Natural hydrogen (H2) exploration is particularly focused on surface emissions (seeps) and soil-gas prospections, similar to early petroleum reservoir explorations. However, defining the amount of H2 at the surface that indicates a potentially economic resource is impossible, and identifying its origin is challenging due to the fact that geological H2 concentrations and isotopic composition can overlap with the in-situ biological signature. The potential for H2 generation in surface environments as a result of microorganisms, corrosion of iron particles or minerals, or even drilling (artificial H2) must be extensively evaluated. Despite these limitations, similarities to hydrocarbon systems suggest that certain seeps, which typically occur in correspondence with faults, are an expression of advection (not diffusion), driven by pressure gradients, and thus can disclose the existence of pressurized pools (Etiope, 2023). The fluid dynamics of gas seeps can therefore reveal the nature of the H2 supply system. Comparing seep flux rates with potential H2 generation rates, either via radiolysis or serpentinization, is a fundamental exercise for determining whether the H2 system must include a reservoir, similar to conventional natural gas systems, or if the H2 observed at the surface originates from continuous flow crossing short-term accumulations or directly from the source rock, as some scholars have hypothesized. However, analyses of the gases associated with H2 (such as CO2, CH4, N2 and He) are always advised. Assessing the potential of a geological H2 resource necessitates a holistic approach that integrates multiple geochemical, ecosystem, and geological data.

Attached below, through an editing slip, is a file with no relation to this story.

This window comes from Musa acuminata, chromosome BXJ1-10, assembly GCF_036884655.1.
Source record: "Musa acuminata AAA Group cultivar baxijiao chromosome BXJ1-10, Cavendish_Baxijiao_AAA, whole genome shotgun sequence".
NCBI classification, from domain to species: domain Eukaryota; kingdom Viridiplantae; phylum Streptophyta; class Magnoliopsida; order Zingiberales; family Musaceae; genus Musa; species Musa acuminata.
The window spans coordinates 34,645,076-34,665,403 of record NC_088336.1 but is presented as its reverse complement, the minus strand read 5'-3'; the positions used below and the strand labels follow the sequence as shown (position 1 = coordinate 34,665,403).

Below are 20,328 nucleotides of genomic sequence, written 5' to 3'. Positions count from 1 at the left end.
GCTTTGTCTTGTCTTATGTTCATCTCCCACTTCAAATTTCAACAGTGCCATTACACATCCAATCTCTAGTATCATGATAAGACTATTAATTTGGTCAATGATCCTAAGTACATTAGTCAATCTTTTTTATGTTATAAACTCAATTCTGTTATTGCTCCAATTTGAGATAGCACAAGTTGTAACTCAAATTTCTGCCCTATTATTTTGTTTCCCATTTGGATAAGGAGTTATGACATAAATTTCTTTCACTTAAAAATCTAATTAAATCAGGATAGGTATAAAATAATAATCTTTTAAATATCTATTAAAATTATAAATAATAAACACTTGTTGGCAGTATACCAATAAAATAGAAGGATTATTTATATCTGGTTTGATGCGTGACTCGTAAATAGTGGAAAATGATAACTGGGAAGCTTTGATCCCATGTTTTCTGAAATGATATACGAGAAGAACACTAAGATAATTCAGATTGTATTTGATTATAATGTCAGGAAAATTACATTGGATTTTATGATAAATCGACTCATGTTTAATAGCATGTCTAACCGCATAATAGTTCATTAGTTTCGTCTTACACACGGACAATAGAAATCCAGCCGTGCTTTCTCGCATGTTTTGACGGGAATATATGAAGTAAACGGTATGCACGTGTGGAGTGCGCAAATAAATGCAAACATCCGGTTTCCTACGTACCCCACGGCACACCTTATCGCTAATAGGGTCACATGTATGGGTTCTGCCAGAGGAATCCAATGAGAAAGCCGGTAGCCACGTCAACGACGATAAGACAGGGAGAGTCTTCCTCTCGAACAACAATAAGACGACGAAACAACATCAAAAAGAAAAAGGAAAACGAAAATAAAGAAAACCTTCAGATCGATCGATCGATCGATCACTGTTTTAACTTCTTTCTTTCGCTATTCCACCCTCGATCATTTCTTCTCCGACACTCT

Etiope G., (2023) https://doi.org/10.1016/j.ijhydene.2022.12.025